Say It Ain’t So Joe!
As the author of Shoeless Joe and Ragtime Baseball, I keep getting letters and e-mails from all over the world from people on both sides of a baseball story that will not go away. The book has gone through three editions with a fourth pending. With the dawning of the 2014 baseball season, it seems worthwhile to re-visit a long ago time.
The 1919 Chicago White Sox were one of the greatest teams of their era. They won the American League pennant and faced off against the Cincinnati Reds, favored 3-1, to win the World Series.
But as the series was about to get underway – the betting odds started to shift to even money. The word on the street was that New York gambler Arnold Rothstein was behind the swing and that the series was fixed.
Hearing the rumor, White Sox outfielder “Shoeless Joe” Jackson asked Chicago manager Kid Gleason and owner Charles Comiskey to bench him. But they insisted he play. They would have been crazy to put down their best player.
During the series Jackson hit the only home run, had the highest batting average, committed no errors and established a new World Series record with 12 hits. Nevertheless, the Reds won.
Edd Rousch, who played for the Reds, dismissed the charges that the series was fixed. “We were just the better team,” he said. And umpire Billy Evans who worked the series said: “Maybe I’m a dope but everything seemed okay to me.”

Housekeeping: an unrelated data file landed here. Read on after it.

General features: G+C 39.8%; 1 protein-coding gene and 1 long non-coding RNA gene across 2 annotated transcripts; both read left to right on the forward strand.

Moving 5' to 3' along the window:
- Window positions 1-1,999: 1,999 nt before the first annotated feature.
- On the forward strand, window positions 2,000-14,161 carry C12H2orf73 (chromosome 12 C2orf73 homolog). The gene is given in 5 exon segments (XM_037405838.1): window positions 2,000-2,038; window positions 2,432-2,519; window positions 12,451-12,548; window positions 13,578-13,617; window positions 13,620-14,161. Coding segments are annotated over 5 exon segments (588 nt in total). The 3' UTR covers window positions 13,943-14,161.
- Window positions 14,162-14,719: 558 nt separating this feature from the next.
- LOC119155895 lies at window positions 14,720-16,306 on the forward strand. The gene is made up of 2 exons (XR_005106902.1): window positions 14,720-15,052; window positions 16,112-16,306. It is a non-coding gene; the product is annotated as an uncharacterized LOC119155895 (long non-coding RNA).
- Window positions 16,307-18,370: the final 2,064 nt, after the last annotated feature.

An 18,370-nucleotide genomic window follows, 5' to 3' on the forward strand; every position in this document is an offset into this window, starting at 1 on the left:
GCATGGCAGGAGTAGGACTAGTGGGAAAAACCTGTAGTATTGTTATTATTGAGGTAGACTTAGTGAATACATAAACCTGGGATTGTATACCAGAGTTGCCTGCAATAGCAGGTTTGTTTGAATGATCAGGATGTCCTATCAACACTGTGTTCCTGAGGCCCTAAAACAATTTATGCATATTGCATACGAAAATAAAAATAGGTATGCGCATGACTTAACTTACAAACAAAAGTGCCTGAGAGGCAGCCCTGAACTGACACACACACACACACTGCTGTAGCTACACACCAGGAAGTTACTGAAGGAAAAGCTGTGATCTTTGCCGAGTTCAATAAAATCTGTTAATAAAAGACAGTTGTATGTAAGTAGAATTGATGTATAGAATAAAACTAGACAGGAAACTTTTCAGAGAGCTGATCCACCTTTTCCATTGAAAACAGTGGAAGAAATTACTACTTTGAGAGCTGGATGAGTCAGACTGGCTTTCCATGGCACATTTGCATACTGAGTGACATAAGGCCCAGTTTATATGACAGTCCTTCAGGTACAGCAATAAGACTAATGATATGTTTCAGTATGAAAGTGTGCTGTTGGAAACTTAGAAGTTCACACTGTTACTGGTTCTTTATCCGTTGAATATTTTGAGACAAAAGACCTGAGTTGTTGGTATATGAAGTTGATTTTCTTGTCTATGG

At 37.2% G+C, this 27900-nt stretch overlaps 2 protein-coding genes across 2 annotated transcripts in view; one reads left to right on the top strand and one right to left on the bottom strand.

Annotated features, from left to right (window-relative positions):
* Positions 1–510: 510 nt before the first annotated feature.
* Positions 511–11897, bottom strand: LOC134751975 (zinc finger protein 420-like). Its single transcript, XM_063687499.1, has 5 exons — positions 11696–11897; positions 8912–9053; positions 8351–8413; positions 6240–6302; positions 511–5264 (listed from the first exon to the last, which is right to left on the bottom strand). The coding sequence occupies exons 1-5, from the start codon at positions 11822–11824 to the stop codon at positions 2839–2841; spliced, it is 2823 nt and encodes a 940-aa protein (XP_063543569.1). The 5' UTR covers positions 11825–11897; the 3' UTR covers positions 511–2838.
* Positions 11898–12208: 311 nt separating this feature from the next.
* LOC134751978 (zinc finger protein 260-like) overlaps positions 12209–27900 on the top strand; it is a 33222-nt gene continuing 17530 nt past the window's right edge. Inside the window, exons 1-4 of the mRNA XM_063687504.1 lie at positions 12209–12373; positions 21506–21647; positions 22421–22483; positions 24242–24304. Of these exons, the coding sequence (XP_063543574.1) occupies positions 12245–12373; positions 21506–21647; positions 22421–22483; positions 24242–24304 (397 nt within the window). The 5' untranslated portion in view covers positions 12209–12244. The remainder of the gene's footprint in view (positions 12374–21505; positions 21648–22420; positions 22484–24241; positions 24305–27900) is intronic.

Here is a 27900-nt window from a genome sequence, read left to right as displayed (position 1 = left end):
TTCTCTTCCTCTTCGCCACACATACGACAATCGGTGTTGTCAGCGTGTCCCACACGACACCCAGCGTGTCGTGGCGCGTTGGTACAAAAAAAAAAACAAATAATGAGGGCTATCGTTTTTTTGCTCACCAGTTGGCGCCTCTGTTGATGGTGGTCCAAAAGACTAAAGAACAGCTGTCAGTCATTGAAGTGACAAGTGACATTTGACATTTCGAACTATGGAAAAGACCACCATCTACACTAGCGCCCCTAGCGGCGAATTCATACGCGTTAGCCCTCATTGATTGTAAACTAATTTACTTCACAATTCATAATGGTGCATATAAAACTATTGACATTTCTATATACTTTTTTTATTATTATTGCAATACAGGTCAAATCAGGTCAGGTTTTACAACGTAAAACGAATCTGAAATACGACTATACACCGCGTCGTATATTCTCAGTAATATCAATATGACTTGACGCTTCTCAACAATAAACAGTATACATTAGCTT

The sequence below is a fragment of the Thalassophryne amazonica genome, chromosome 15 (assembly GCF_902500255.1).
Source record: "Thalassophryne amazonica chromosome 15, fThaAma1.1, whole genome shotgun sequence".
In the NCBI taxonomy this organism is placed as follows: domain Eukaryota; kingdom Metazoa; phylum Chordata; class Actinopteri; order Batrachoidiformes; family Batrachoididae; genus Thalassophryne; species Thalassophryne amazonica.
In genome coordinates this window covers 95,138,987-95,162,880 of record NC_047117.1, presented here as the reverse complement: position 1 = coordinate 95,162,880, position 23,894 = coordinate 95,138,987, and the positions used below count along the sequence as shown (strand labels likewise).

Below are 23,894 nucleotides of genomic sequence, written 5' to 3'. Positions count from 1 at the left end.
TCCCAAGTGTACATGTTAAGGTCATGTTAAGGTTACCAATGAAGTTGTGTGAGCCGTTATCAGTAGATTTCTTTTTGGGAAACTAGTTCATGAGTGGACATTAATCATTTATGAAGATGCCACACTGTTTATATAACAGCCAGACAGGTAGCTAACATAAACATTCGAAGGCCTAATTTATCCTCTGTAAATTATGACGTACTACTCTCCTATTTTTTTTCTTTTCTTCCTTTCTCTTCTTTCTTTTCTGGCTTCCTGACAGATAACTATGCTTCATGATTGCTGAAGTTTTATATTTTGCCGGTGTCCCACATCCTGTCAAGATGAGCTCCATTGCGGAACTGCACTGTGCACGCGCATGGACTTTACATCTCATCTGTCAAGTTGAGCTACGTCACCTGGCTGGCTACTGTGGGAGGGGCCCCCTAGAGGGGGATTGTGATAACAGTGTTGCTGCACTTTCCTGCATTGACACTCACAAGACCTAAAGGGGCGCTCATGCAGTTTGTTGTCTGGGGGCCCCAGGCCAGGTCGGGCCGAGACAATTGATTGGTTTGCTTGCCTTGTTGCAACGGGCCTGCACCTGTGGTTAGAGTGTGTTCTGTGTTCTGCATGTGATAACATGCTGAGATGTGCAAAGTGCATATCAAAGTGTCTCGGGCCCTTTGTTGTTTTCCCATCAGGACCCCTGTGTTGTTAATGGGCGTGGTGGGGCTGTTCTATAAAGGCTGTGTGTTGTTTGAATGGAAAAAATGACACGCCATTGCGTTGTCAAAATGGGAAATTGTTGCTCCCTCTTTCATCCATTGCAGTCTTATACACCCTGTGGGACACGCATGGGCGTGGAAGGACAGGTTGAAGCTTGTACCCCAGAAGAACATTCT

But the rumor of a fix persisted. The 1920 season got underway and the White Sox were driving hard to their second straight pennant when a petty gambler in Philadelphia broke the news that a Cubs-Phillies game had been fixed in 1919.
That led to a gambling investigation, with its focus being the 1919 World Series. With only a couple of days left in the 1920 season, a Grand Jury was called to determine whether eight White Sox players should stand trial for allegedly throwing the 1919 World Series. Jackson was one of them.
He was asked under oath: “Did you do anything to throw those games?”
“No sir,” was his response.
“Any game in the series?”
“Not a one,” Jackson answered. “I didn’t have an error or make no misplay.”
It took the jury a single ballot to acquit all eight accused players. But the very next day, baseball’s first commissioner – Judge Kenesaw Mountain Landis, who came to power in the fall of 1920 with a lifetime contract and a mandate to clean up the game using whatever methods he saw fit – banned all eight players from baseball for life.